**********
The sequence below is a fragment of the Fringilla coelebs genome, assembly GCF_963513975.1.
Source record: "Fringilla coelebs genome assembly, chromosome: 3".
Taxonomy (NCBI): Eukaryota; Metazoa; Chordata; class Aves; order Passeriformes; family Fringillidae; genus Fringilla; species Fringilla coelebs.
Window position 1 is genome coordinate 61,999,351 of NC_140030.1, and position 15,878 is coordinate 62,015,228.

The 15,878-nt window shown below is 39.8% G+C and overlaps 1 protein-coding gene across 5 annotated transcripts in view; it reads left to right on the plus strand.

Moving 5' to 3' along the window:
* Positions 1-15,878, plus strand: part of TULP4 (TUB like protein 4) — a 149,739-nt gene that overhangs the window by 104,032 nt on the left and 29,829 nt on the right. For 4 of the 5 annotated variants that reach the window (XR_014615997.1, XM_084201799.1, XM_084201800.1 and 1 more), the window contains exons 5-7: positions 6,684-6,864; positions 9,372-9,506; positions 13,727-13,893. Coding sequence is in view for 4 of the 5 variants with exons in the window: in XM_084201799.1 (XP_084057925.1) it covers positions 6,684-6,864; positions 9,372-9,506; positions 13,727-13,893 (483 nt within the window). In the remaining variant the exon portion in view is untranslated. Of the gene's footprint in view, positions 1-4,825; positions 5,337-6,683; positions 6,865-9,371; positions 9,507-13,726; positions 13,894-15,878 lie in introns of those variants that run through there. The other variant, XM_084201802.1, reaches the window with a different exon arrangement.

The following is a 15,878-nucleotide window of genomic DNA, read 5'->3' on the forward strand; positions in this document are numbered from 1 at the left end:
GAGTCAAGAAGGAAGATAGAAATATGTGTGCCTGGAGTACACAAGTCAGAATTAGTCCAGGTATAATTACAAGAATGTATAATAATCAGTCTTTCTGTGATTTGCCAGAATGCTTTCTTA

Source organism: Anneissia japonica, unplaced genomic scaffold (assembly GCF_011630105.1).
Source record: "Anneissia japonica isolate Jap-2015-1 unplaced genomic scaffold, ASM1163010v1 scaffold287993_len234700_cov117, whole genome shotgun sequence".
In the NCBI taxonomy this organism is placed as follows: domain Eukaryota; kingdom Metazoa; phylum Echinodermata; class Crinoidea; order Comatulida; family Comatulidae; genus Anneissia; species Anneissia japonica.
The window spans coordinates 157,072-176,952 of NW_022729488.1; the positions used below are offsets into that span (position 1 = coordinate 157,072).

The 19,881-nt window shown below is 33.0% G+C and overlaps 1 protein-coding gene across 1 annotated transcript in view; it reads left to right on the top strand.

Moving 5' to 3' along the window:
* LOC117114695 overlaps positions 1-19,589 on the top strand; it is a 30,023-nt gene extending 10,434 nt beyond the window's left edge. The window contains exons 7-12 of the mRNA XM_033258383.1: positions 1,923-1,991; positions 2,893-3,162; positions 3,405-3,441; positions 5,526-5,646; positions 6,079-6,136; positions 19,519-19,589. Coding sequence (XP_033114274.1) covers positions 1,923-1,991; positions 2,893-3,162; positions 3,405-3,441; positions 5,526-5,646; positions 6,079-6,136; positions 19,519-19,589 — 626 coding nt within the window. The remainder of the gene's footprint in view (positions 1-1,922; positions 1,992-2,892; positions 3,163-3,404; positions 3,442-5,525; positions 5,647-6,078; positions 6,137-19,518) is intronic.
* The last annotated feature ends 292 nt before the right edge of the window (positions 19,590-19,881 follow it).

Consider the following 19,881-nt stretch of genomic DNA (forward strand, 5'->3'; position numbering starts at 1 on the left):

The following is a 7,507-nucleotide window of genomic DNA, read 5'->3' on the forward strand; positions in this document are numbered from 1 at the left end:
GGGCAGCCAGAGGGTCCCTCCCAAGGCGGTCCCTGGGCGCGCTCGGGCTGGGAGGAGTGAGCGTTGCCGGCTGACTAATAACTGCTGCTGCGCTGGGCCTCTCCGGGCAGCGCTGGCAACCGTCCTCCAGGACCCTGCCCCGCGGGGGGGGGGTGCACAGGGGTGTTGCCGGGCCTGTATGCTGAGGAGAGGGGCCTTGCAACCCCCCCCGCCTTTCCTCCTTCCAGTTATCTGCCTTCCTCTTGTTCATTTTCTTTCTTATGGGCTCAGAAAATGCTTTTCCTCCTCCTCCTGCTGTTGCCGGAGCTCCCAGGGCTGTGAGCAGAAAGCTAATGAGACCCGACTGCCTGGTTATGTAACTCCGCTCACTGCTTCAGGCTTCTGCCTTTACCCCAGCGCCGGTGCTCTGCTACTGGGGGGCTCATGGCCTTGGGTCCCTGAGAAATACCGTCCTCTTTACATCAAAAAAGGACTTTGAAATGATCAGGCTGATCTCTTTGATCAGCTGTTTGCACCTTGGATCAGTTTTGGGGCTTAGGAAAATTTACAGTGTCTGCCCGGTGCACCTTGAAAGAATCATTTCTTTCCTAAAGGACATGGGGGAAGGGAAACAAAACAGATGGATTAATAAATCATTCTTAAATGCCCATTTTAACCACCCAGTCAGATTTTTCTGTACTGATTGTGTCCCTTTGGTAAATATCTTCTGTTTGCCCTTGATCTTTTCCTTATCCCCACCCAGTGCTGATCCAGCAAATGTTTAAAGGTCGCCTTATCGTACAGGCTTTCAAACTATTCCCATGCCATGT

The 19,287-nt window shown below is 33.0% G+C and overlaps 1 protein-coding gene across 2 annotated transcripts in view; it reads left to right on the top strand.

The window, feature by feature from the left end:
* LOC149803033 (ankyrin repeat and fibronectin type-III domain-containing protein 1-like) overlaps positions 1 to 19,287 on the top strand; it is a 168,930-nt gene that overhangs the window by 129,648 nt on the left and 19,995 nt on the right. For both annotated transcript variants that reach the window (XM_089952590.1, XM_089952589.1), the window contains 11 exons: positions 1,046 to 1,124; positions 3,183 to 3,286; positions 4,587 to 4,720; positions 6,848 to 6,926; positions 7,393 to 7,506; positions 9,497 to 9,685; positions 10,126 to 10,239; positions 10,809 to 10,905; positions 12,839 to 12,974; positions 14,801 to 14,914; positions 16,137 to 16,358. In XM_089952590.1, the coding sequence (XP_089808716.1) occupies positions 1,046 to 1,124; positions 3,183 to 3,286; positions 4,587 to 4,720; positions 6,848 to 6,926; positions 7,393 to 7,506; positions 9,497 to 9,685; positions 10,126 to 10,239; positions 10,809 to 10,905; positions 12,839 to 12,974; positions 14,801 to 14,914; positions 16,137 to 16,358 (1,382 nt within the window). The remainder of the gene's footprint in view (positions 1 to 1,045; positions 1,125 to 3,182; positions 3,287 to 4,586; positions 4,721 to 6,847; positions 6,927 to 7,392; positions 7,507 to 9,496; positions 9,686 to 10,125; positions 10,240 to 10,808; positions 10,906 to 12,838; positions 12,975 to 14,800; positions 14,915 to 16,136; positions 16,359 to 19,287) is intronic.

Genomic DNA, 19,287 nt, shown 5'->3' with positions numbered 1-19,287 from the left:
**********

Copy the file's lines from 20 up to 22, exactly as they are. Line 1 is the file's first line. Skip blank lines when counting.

GGGCAGCCAGAGGGTCCCTCCCAAGGCGGTCCCTGGGCGCGCTCGGGCTGGGAGGAGTGAGCGTTGCCGGCTGACTAATAACTGCTGCTGCGCTGGGCCTCTCCGGGCAGCGCTGGCAACCGTCCTCCAGGACCCTGCCCCGCGGGGGGGGGGTGCACAGGGGTGTTGCCGGGCCTGTATGCTGAGGAGAGGGGCCTTGCAACCCCCCCCGCCTTTCCTCCTTCCAGTTATCTGCCTTCCTCTTGTTCATTTTCTTTCTTATGGGCTCAGAAAATGCTTTTCCTCCTCCTCCTGCTGTTGCCGGAGCTCCCAGGGCTGTGAGCAGAAAGCTAATGAGACCCGACTGCCTGGTTATGTAACTCCGCTCACTGCTTCAGGCTTCTGCCTTTACCCCAGCGCCGGTGCTCTGCTACTGGGGGGCTCATGGCCTTGGGTCCCTGAGAAATACCGTCCTCTTTACATCAAAAAAGGACTTTGAAATGATCAGGCTGATCTCTTTGATCAGCTGTTTGCACCTTGGATCAGTTTTGGGGCTTAGGAAAATTTACAGTGTCTGCCCGGTGCACCTTGAAAGAATCATTTCTTTCCTAAAGGACATGGGGGAAGGGAAACAAAACAGATGGATTAATAAATCATTCTTAAATGCCCATTTTAACCACCCAGTCAGATTTTTCTGTACTGATTGTGTCCCTTTGGTAAATATCTTCTGTTTGCCCTTGATCTTTTCCTTATCCCCACCCAGTGCTGATCCAGCAAATGTTTAAAGGTCGCCTTATCGTACAGGCTTTCAAACTATTCCCATGCCATGT

The 19,287-nt window shown below is 33.0% G+C and overlaps 1 protein-coding gene across 2 annotated transcripts in view; it reads left to right on the top strand.

The window, feature by feature from the left end: